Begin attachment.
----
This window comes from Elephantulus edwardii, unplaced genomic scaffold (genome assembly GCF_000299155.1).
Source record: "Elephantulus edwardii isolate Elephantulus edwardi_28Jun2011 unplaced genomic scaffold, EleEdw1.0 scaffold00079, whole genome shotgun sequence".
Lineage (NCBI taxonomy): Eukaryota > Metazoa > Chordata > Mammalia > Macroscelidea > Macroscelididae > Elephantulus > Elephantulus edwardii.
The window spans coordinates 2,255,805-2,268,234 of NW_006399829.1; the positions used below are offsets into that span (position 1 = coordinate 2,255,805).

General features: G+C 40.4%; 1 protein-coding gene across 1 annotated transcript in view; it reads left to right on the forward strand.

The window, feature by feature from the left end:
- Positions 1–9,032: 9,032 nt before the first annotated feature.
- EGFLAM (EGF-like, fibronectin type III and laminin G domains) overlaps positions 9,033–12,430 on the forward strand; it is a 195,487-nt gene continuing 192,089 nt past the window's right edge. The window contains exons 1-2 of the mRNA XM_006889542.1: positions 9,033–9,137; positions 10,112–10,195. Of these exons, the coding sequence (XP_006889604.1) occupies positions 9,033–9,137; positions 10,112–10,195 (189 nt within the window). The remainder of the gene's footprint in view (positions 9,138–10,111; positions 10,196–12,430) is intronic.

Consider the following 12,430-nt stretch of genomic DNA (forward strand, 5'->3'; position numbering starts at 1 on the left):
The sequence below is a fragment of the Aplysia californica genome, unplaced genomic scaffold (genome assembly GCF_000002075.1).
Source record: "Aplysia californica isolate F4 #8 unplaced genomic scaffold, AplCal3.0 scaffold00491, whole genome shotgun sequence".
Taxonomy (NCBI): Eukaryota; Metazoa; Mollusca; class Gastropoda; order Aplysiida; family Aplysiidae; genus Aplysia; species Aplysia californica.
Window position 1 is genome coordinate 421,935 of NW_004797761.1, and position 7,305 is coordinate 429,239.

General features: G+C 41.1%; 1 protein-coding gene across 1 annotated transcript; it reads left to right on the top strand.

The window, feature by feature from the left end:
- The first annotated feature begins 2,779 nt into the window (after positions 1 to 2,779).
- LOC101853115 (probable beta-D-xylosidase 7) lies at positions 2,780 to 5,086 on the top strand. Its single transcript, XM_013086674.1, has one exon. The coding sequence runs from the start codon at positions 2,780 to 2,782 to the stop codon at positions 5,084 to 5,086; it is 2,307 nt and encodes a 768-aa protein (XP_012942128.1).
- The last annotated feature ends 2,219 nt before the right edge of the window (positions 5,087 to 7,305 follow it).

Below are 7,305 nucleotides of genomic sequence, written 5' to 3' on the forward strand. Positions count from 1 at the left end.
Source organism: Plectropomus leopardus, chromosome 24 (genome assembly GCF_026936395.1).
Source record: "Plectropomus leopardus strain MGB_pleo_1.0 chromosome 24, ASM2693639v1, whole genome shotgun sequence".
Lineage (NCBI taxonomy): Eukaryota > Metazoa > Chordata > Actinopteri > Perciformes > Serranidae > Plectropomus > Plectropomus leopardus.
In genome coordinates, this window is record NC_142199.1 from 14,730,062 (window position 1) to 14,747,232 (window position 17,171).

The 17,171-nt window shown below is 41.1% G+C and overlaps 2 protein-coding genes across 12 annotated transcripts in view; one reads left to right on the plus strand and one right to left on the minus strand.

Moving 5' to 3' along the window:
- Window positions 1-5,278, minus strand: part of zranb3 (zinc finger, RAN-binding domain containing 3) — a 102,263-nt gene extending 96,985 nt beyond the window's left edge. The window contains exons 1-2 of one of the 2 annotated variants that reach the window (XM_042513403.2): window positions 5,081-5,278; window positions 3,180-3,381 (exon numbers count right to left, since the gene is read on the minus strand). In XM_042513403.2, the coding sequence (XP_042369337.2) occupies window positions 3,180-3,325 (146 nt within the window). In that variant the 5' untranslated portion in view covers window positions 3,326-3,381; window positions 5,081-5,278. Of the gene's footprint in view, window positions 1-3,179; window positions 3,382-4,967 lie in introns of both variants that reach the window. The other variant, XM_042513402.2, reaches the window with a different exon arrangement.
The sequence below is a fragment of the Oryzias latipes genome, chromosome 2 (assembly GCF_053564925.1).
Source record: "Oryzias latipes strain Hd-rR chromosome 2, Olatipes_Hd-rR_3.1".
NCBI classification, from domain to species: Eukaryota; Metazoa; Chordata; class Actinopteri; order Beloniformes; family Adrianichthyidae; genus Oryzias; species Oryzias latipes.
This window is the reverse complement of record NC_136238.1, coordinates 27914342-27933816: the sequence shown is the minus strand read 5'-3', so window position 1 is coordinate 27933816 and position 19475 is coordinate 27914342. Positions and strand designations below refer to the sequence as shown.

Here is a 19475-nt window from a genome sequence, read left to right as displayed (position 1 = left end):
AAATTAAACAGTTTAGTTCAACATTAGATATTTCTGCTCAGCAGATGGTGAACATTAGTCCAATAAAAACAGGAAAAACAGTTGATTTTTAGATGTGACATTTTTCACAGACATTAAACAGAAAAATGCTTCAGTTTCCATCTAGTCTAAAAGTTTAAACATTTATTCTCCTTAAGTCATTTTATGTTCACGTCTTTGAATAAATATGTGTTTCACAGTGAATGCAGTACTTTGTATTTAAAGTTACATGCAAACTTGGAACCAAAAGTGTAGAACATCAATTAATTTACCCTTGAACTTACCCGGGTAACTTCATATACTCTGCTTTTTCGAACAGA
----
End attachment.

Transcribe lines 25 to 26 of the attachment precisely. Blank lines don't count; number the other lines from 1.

Moving 5' to 3' along the window:
- Window positions 1-5,278, minus strand: part of zranb3 (zinc finger, RAN-binding domain containing 3) — a 102,263-nt gene extending 96,985 nt beyond the window's left edge. The window contains exons 1-2 of one of the 2 annotated variants that reach the window (XM_042513403.2): window positions 5,081-5,278; window positions 3,180-3,381 (exon numbers count right to left, since the gene is read on the minus strand). In XM_042513403.2, the coding sequence (XP_042369337.2) occupies window positions 3,180-3,325 (146 nt within the window). In that variant the 5' untranslated portion in view covers window positions 3,326-3,381; window positions 5,081-5,278. Of the gene's footprint in view, window positions 1-3,179; window positions 3,382-4,967 lie in introns of both variants that reach the window. The other variant, XM_042513402.2, reaches the window with a different exon arrangement.